Oh, the irony. Often the hardest time to squeeze in exercise is during your child’s summer vacation—when you’re the babysitter and chauffeur. But there’s good news.
“You can exercise anywhere, using your body weight or resistance bands,” says Chris Slocum, BS, strength and conditioning coach at Memorial Hermann Shepherd Square and trainer at Athlete Training + Health.
And if you feel self-conscious, he says, invite friends and other parents to join.
“All you need is a half hour and you can get your sweat on.”
Here are his top tips on workouts you can fit in at the pool, park, beach or martial arts gym:
Play soccer, softball, baseball or hit the playground.
Run, sprint and build strength. Vary your workout to target different muscles and challenge your body. So if your kid has practice Mondays, Wednesdays and Fridays, you can run, do intervals of sprints and slower jogging and take advantage of benches and jungle gyms along the track.
“All you need is a good library of different exercises,” Slocum says. You can do squats, walking lunges, push-ups, planks, crunches or high-knee runs. If you’re unable to do full-body movements, you can drop to your knees and do push-ups against trees, picnic tables or sturdy benches. Alternate upper and lower body exercises, for three sets of 10 reps.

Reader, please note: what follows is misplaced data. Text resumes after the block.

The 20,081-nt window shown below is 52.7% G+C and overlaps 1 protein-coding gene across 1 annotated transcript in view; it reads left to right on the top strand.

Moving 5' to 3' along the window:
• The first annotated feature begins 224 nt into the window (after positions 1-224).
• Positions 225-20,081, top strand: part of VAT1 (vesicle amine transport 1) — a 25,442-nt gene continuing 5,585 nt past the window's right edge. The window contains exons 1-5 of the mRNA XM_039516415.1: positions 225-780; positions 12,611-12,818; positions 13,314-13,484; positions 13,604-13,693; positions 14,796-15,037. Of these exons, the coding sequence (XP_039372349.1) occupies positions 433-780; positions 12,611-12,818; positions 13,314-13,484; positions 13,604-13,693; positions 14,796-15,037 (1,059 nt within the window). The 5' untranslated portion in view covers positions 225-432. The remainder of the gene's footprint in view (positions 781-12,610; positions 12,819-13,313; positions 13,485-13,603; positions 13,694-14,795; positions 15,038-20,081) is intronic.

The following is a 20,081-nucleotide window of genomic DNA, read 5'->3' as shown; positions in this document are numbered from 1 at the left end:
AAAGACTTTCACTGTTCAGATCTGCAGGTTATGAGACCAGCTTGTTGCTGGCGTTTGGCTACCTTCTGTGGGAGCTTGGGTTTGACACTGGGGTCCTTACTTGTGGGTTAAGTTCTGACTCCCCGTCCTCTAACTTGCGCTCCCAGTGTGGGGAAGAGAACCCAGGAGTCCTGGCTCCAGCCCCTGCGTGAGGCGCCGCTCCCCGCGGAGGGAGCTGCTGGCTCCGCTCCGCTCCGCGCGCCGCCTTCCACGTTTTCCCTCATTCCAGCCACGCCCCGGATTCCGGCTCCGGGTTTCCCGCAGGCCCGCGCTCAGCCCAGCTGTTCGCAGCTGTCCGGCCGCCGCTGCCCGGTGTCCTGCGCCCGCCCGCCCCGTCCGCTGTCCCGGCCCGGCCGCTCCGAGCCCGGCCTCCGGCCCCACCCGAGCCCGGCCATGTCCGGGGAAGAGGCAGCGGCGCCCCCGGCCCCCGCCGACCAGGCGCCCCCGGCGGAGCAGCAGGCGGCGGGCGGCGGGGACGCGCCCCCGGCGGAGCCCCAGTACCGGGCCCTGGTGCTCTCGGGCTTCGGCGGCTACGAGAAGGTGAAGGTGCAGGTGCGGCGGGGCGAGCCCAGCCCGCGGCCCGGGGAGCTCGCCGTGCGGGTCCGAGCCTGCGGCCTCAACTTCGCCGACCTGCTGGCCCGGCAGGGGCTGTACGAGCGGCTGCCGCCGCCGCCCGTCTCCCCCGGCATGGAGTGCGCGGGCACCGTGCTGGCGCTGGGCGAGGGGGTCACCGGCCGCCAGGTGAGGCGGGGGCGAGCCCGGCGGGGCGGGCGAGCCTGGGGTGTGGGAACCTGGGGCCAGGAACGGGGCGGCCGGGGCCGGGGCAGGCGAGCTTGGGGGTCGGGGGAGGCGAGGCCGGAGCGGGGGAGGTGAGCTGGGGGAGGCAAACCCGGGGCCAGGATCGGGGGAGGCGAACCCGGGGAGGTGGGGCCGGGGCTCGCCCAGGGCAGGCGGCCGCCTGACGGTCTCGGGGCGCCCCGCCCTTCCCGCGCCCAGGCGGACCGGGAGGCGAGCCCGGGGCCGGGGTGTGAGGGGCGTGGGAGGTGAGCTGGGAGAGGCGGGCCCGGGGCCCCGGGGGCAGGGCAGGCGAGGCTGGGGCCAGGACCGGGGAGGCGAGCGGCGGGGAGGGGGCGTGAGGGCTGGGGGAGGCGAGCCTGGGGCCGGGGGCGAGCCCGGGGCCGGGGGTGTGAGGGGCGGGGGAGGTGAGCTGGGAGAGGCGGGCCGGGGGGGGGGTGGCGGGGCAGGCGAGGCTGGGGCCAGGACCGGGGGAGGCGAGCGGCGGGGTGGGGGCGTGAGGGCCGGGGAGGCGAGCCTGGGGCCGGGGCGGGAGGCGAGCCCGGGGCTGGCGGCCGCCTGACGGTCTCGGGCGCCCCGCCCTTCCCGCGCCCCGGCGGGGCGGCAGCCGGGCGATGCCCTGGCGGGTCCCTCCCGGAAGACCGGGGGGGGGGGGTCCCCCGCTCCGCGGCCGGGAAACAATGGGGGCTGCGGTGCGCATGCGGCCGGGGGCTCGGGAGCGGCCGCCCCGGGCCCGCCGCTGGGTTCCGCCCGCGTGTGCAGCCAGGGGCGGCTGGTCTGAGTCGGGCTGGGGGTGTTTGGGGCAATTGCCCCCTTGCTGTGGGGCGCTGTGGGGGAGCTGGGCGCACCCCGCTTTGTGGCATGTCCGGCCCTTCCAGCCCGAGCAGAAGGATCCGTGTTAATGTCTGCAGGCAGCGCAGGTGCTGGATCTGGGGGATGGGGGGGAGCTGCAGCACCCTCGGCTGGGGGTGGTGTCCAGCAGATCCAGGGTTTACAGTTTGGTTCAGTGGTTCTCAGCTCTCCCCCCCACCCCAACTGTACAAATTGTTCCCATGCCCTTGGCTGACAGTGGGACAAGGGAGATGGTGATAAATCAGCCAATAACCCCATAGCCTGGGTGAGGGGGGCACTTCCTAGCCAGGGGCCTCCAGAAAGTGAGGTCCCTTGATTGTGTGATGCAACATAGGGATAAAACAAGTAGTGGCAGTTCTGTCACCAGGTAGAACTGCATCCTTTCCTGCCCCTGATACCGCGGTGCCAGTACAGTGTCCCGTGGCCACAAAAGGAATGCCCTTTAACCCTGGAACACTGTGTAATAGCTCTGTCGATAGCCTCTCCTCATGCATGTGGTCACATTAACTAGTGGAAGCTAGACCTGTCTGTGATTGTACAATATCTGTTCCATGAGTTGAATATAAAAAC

You also can wrap a resistance band with handles around a tree or pole to do rows, for your upper back. Stand on the band, at the center to do bicep curls and overhead presses. A small band above your knees makes squats tougher, as does a band at your ankles for side lunges.
The more taut the band, the harder the workout.
Where: Martial Arts Gym
If available, climb the stairs, lift weights or take a Tai Chi class.
Your kids will have uniforms and equipment, and you can bring small dumbbells for yourself.
Walk, jog and do squats. Since sand is an unstable surface, you can target your smaller, stabilizing muscles such as rotator cuffs and ACL (knees) while working your quadriceps (front thighs), hamstrings (back legs) and other large muscles.
Water and sunscreen.
Have swim lessons or do laps.
“Take advantage of what’s around you,” Slocum says. “If you can, do some laps. And if you stand waist-deep you can do high-knee runs or tread water, which is a full-body exercise. You can hammer every part of your body, including your core in 30 or 60 seconds.”
Your swimsuit, sunscreen and water.
If you’re new to strength training, book a session or two with a personal trainer. He or she can help you understand which muscles to target, how to modify exercises and use proper form, Slocum says. “That will help keep you safe from injuries.”